(The planet and its moon are orbiting the bigger star on the left; the smaller star is on the right. There's also a bunch of planets orbiting the pair way further out which are too dark to take good pictures of.)
It is, alas, wholly imaginary, and is procedurally generated.
If you mean Patrick Moore, I hope he's no longer hosting the programme, given that he died in 2012.
I think you'll find that a chap called Herbert Wells can claim prior art on that, with his 1897 story _The Star_:
Thanks for prompting me to reread it. (It's quite short, only about 4500 words.) Even 118 years later it's got surprising power, and it's scientifically not bad either, even by today's standards.
(I was going to add that the body in question is too small to be a real star, but a closer reading of the story shows that Wells knows this quite well --- before the collision with Neptune it's not luminous. A dark gas giant from the Oort cloud, maybe? Of course, what Wells *doesn't* say is that whatever it is is probably now on a highly elliptic orbit taking it into the inner solar system, and another Earth interception is likely, although not for a while. At least it's going to threaten the Martians as well. Serves them right, the smug gits.)
Frankly, if you can get your missile into low orbit, there are *way* more profitable things you can do than drop them on people.
Back when, the startup I worked for got briefly involved with Amiga in its Gateway incarnation, at which point a bunch of us got copies of the Amiga *album*.
Luckily, it hasn't been uploaded to Youtube, but unluckily, here's a video of the main song (lyrics: "Rising up / Like a phoenix / From his sleep // Coming out / From the darkness / And the deep // etc") being performed 'live' at a conference somewhere. With dancers. And a rather small, utterly bemused audience not dancing to it.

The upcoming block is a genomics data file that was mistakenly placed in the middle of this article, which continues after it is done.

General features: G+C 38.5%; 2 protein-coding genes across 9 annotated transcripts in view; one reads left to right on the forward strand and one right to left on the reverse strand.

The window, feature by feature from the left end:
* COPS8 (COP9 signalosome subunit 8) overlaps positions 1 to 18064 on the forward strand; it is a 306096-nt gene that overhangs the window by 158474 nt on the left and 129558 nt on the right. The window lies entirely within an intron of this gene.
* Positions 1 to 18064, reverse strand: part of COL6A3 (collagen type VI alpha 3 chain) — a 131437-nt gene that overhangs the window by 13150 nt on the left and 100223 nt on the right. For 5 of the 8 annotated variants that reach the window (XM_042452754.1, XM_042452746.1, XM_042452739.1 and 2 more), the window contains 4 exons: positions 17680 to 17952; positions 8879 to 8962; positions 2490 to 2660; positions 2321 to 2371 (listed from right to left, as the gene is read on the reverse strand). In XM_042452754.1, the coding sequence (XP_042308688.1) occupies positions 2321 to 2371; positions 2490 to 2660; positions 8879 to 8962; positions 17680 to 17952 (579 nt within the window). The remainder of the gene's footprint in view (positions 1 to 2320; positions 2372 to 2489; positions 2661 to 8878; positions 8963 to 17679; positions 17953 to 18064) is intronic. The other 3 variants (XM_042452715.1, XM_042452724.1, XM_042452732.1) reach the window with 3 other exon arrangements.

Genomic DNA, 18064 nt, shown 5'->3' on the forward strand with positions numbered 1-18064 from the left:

Free Android app with some nice features and no nagware which supports map tiles from a couple of dozen different sources --- including the Ordnance Survey. It switches seamlessly between 1:50000 and 1:25000. I mainly use it for the OS maps when in the UK and the OpenStreetmap maps outside. (Unfortunately it doesn't know about the Swiss mapping service maps, which is where I now live.)
Finding the OS map tiles is a bit fiddly; the UI's not great in that area. But once you've set it up you can switch between map sources with a couple of taps.
Oo. Got a link? I'd be fascinated to know more.
I've always wondered whether *anyone* has done a proper end-to-end test of a nuclear tipped ICBM. (Probably not.) If nuclear war ever broke out, and it turns out that design flaws in the missiles on all the different sides meant they all failed to work, then it would be hilarious. Also, somewhat of a relief.